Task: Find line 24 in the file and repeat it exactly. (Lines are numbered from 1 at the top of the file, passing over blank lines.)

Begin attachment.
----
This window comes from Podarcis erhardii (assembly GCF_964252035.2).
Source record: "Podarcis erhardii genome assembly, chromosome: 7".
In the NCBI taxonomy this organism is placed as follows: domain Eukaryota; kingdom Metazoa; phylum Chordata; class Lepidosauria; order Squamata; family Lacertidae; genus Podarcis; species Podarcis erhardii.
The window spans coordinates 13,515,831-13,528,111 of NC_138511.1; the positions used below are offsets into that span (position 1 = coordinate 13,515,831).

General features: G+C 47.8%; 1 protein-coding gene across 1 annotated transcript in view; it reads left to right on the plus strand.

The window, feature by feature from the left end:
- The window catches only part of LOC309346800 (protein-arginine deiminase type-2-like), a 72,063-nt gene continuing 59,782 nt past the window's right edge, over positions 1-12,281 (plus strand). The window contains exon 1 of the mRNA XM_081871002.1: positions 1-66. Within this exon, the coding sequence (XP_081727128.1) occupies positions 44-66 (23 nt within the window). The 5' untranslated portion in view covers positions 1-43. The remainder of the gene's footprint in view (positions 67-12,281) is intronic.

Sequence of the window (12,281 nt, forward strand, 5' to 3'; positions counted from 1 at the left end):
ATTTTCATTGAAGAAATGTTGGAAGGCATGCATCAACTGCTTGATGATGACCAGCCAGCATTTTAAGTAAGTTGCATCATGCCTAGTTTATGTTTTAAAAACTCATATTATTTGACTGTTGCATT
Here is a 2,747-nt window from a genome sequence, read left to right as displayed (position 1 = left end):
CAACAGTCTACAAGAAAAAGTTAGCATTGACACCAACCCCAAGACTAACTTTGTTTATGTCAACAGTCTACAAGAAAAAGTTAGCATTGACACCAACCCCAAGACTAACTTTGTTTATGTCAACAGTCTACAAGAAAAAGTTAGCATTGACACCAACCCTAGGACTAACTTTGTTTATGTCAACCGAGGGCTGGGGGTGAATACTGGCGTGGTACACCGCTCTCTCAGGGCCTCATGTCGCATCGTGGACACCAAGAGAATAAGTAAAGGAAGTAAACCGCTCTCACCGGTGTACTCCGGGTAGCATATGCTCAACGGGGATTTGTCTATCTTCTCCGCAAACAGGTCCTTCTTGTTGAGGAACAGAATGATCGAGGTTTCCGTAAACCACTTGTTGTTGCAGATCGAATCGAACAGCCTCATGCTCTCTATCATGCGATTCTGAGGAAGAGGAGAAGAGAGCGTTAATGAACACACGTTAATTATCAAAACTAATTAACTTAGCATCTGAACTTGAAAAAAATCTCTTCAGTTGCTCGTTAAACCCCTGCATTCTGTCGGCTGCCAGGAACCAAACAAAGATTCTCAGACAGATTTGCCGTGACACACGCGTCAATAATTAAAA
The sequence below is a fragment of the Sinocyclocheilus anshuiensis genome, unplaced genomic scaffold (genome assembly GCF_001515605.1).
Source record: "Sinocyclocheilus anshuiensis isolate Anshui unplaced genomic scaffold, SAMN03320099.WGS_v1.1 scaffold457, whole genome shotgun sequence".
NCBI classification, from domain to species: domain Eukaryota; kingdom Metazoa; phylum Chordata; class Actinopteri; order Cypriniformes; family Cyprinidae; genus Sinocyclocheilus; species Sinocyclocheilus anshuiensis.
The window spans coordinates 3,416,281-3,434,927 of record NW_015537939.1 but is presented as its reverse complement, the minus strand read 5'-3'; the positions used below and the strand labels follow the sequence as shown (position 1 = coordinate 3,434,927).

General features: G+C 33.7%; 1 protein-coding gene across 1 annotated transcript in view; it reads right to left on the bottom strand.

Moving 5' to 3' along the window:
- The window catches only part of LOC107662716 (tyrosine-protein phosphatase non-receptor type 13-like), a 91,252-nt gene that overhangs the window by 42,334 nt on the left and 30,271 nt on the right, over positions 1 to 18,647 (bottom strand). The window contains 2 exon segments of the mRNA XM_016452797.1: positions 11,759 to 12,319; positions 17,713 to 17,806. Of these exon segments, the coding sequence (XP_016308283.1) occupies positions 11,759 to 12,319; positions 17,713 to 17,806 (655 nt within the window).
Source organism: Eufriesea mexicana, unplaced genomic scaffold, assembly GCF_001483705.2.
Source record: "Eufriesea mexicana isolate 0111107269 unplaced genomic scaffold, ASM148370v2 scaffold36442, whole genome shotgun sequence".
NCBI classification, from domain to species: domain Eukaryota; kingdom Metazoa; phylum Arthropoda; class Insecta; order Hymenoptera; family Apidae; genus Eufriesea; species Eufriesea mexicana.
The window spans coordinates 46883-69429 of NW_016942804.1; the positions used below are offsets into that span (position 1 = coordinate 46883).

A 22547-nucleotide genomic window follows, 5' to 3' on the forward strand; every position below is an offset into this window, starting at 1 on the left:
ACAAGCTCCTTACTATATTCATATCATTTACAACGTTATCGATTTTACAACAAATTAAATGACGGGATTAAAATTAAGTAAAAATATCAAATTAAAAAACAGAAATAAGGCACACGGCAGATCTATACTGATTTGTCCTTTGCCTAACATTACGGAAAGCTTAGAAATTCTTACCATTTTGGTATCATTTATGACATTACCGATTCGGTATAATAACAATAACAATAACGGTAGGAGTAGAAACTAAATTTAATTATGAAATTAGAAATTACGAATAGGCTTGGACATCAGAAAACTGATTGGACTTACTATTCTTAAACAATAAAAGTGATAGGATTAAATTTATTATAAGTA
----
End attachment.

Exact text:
ACAAGCTCCTTACTATATTCATATCATTTACAACGTTATCGATTTTACAACAAATTAAATGACGGGATTAAAATTAAGTAAAAATATCAAATTAAAAAACAGAAATAAGGCACACGGCAGATCTATACTGATTTGTCCTTTGCCTAACATTACGGAAAGCTTAGAAATTCTTACCATTTTGGTATCATTTATGACATTACCGATTCGGTATAATAACAATAACAATAACGGTAGGAGTAGAAACTAAATTTAATTATGAAATTAGAAATTACGAATAGGCTTGGACATCAGAAAACTGATTGGACTTACTATTCTTAAACAATAAAAGTGATAGGATTAAATTTATTATAAGTA